Reflections on how to respond when other people correct or intervene with your child:
By Naomi Aldort
A mother asked what to do when people in public or elsewhere in the community, correct her young child, specially when it opposes to what she would want to say. Here is my response, which is very different than any I have ever seen:mother and child
Yes, there are situations that I would pluck my child and move away, obviously, while validating her feelings as needed and calmly. But, most people’s interventions are not dangerous and can be well intended and sometimes even useful. It is good for children to encounter real life and real people, and to experience relationships on their own without parental mitigation. This is how humans are and children learn to deal with real people this way (when safe of course and depending on age). To undo damaging “correction,” I respond to the child; not to the adult!
(Incidentally, this is the best lesson for the adult too.)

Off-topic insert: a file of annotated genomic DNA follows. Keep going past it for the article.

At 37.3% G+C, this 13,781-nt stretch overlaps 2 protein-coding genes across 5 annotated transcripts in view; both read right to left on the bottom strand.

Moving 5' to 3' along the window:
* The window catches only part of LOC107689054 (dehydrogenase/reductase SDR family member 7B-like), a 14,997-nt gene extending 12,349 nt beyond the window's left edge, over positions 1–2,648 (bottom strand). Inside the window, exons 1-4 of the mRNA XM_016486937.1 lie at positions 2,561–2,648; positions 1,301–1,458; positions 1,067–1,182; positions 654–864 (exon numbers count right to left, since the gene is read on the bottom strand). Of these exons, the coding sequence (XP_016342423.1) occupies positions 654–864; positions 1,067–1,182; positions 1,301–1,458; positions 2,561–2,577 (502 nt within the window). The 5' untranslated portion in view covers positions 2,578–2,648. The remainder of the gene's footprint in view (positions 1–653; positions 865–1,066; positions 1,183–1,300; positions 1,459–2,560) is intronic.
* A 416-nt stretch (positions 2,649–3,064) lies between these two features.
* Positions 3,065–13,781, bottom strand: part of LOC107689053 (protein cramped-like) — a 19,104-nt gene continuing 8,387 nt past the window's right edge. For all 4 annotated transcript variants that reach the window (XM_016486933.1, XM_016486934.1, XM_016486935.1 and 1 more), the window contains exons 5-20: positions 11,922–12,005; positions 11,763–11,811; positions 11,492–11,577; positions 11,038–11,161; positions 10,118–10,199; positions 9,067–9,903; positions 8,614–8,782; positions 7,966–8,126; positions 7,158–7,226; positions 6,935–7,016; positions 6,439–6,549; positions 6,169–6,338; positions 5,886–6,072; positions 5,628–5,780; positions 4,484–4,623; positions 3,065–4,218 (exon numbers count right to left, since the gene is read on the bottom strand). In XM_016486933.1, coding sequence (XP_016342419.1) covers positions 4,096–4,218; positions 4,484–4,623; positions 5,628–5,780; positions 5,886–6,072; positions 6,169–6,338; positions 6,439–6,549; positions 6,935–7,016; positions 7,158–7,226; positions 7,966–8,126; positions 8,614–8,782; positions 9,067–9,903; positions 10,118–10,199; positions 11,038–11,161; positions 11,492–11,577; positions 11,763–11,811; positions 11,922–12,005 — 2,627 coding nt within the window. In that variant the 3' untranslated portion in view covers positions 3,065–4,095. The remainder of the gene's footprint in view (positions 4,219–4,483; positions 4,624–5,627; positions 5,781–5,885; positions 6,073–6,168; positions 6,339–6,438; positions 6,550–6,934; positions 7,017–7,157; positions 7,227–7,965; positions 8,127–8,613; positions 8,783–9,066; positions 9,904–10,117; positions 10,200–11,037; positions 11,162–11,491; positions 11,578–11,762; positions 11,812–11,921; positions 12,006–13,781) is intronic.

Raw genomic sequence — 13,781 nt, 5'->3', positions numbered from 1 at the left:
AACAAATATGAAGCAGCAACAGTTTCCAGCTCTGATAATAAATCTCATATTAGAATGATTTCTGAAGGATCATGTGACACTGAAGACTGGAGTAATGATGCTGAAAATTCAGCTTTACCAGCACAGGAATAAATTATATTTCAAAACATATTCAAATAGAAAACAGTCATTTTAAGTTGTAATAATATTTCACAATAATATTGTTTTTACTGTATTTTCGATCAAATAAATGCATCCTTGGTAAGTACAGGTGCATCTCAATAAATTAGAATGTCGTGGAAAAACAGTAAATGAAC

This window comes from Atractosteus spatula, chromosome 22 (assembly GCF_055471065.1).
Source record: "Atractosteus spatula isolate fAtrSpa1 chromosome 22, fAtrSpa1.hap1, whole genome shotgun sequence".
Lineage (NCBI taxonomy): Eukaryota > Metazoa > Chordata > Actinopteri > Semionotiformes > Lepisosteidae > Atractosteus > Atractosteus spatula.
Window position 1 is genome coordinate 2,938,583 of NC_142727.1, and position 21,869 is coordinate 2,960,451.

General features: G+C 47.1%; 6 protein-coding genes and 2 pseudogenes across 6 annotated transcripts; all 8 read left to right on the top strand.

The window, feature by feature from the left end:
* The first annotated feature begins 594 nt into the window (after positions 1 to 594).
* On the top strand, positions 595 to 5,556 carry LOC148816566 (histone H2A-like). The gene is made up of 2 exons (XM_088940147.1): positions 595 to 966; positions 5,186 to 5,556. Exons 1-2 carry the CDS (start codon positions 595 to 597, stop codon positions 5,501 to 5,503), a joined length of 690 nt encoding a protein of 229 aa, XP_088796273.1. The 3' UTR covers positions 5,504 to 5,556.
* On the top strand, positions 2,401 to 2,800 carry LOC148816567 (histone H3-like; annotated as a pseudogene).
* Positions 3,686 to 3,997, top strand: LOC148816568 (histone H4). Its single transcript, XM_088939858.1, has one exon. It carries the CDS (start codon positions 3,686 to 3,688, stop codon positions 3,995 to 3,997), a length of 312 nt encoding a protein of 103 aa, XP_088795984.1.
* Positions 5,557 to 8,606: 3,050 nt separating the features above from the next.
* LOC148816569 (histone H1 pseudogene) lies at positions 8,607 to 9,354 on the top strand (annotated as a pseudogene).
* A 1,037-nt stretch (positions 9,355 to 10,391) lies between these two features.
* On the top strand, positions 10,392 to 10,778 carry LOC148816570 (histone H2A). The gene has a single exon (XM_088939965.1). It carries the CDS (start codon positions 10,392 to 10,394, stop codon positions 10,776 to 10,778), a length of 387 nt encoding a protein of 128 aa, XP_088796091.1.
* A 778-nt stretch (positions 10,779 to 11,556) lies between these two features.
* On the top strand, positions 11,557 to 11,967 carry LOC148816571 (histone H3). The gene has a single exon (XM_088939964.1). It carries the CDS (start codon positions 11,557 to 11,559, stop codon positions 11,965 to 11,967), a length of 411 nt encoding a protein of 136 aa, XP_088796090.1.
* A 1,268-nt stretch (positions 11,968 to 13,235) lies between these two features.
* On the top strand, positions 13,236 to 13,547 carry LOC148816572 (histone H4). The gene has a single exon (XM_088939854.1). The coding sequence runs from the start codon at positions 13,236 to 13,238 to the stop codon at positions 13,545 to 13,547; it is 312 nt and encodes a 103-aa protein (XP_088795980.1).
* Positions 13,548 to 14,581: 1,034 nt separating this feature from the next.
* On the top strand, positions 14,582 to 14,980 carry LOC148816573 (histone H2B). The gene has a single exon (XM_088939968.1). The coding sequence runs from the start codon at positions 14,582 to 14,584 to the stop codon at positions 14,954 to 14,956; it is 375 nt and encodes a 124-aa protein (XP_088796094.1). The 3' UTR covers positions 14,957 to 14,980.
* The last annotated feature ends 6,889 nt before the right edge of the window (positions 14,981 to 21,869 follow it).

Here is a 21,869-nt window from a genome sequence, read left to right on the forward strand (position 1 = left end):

This way the child learns how to respond, rather than how to change the other. She learns to take care of herself rather than see herself as a victim who needs rescue or a defense. This builds emotional resilience and teaches skills of empathy and kindness because you communicate to the child with empathy, validation and kindness as well as with strategy for self care and avoiding focus on blame.
For example, you may say, “This man told you xyz…” and, depending on the response or facial expression and the situation, you can connect with your child. First find out if it really mattered, “How do you feel about what he said?” If the child says or looks hurt, you can validate, “If you don’t like… we can go elsewhere.” Sometimes, it is not reparable, or your child has to cooperate in ways you or she don’t like. Don’t teach the other person; care for your child like other people are the rain and wind. “Well, it looks like you won’t be able to play on the slide now. What would you like to do instead?” And if the child cries, listen and hug as needed without adding righteousness or drama. Your goal is to ensure that your child stays rooted in herself and knows that she can trust the way she feels. And, that if the situation is such that she doesn’t get her way, she can handle it.
Or, if harsh words were spoken, listen to your child and connect with compassion but without drama. The child learns to trust her inner voice and to take action for herself, while not trying the hopeless strategy of changing other people.
©Copyright Naomi Aldort 2019